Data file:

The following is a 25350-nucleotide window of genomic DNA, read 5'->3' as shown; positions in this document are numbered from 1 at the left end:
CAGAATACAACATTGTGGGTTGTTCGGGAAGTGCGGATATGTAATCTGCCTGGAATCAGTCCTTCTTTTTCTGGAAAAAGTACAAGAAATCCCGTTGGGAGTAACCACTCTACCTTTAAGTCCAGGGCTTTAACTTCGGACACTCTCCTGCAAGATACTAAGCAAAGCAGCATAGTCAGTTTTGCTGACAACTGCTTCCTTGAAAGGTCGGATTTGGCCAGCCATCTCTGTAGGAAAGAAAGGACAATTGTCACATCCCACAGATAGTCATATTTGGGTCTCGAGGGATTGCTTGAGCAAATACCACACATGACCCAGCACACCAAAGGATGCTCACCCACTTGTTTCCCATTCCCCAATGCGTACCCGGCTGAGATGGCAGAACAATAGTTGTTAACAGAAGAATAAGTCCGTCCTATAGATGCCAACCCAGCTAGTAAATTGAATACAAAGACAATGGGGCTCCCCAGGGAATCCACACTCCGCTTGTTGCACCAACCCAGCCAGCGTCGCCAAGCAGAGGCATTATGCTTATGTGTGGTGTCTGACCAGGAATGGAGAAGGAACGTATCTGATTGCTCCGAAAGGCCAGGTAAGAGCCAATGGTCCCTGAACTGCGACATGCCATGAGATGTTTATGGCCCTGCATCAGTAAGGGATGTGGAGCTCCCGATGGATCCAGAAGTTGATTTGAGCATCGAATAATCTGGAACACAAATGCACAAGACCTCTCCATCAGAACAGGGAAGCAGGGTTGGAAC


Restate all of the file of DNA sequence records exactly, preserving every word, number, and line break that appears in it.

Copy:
The following is a 25350-nucleotide window of genomic DNA, read 5'->3' as shown; positions in this document are numbered from 1 at the left end:
CAGAATACAACATTGTGGGTTGTTCGGGAAGTGCGGATATGTAATCTGCCTGGAATCAGTCCTTCTTTTTCTGGAAAAAGTACAAGAAATCCCGTTGGGAGTAACCACTCTACCTTTAAGTCCAGGGCTTTAACTTCGGACACTCTCCTGCAAGATACTAAGCAAAGCAGCATAGTCAGTTTTGCTGACAACTGCTTCCTTGAAAGGTCGGATTTGGCCAGCCATCTCTGTAGGAAAGAAAGGACAATTGTCACATCCCACAGATAGTCATATTTGGGTCTCGAGGGATTGCTTGAGCAAATACCACACATGACCCAGCACACCAAAGGATGCTCACCCACTTGTTTCCCATTCCCCAATGCGTACCCGGCTGAGATGGCAGAACAATAGTTGTTAACAGAAGAATAAGTCCGTCCTATAGATGCCAACCCAGCTAGTAAATTGAATACAAAGACAATGGGGCTCCCCAGGGAATCCACACTCCGCTTGTTGCACCAACCCAGCCAGCGTCGCCAAGCAGAGGCATTATGCTTATGTGTGGTGTCTGACCAGGAATGGAGAAGGAACGTATCTGATTGCTCCGAAAGGCCAGGTAAGAGCCAATGGTCCCTGAACTGCGACATGCCATGAGATGTTTATGGCCCTGCATCAGTAAGGGATGTGGAGCTCCCGATGGATCCAGAAGTTGATTTGAGCATCGAATAATCTGGAACACAAATGCACAAGACCTCTCCATCAGAACAGGGAAGCAGGGTTGGAAC